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  • Two recent employee-based surveys indicate that professionals are feeling more empowered these days, and confidence about employment stability and strong job prospects is motivating many U.S. workers to ask for a raise this year. A significant number of them are also willing to leave their current job if they sense a lack of career growth opportunities or believe the leadership is weak at their current company. The two surveys, which were released by Robert Half and Randstad US, cover a variety of topics that affect employee satisfaction and career needs. A significant share said that work/life balance and a competitive salary will greatly encourage them to stay with their current companies. The majority are crosschecking their compensation with the going market rate for their position—even if just to gain an edge during negotiations. If they don't feel that any of their perceived shortcomings are being addressed by their current employer, they're happy to look for another job on social media. (Surprisingly, they're more likely to look on Facebook than on LinkedIn.) More than 1,000 U.S. office workers took part in the Robert Half research, and more than 10,875 U.S. workers or potential workers took part in the Randstad research.

  • An overwhelming majority of IT professionals and leaders reported that their organization does not have all the required technology skills in-house to address organizational needs, according to a recent survey from TEKsystems. A significant share of IT leaders said many candidates lack preferred tech skills and/or "soft" skills, and that the job pool is often too small to find the right fit for an open position. As a result, team members are often less efficient, deliver lower quality work or experience greater stress, among other consequences. "The IT skills gap is real and is [affecting] organizations' abilities to be successful, and it can lead to a vicious cycle of lower employee morale, inefficiency and attrition," says Jason Hayman, research manager for TEKsystems. "The cycle can only be broken by deliberate, careful analysis of the skills needed to achieve organizational goals. A well-defined workforce strategy is by far the most effective weapon organizations can deploy to combat the IT skills gap." The findings also shed light on why some tech pros are having a difficult time finding a job. More than 1,300 IT leaders and professionals took part in the research.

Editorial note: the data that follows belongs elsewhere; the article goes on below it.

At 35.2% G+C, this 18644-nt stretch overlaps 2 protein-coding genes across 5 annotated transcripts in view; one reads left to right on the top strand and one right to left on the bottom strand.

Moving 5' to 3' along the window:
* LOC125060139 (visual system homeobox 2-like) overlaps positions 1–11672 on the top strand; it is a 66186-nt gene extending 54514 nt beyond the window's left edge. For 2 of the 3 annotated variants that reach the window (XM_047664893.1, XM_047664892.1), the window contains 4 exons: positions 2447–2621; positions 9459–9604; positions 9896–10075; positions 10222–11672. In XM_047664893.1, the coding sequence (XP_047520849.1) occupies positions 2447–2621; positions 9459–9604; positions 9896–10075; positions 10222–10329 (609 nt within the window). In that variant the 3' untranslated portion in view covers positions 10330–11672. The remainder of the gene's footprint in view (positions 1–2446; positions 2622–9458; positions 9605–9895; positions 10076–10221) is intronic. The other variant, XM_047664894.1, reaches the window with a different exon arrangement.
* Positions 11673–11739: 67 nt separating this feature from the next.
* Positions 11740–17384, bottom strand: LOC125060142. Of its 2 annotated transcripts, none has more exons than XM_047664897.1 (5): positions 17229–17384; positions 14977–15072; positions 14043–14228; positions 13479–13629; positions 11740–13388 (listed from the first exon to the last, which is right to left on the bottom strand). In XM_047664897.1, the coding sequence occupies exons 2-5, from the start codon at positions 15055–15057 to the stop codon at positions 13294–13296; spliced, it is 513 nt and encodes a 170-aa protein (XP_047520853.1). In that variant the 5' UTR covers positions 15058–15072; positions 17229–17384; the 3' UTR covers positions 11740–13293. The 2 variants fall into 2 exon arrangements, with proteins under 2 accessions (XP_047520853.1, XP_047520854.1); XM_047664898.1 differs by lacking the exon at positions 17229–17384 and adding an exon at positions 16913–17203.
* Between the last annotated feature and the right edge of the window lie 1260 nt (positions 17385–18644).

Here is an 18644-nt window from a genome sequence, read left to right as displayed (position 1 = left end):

• There are many ways for workers to avoid doing work, according to a recent survey from CareerBuilder. Given our total independence on all things digital, many productivity-draining distractions are technology-driven, including the use mobile devices, social media and the Web. Others are "unplugged" interactions that date back to the beginnings of office culture: gossiping, taking smoke breaks and marathon meetings. The consequences can be severe in terms of compromised work quality, missed deadlines and even lost revenue. To avoid falling into these traps, CareerBuilder recommends surrounding yourself with productive people because watching others do their jobs well can be a positive influence. Another suggestion: Schedule breaks as a formal part of your routine, as well as a time to reward yourself after you've accomplished something worthwhile. "Between the Internet, cell phones and co-workers, there are so many stimulants in today's workplace that it's easy to see how employees get sidetracked," says Rosemary Haefner, chief human resources officer of CareerBuilder. "The good news is, taking breaks from work throughout the day can actually be good for productivity, enabling the mind to take a break from the job at hand and re-energize. The trick is finding the right [work-appropriate] activities that promote—rather than deplete—energy." As a special bonus, we're including a list of highly unusual ways employees have wasted time, also courtesy of CareerBuilder's survey. A total of 2,175 hiring and HR managers took part in the research.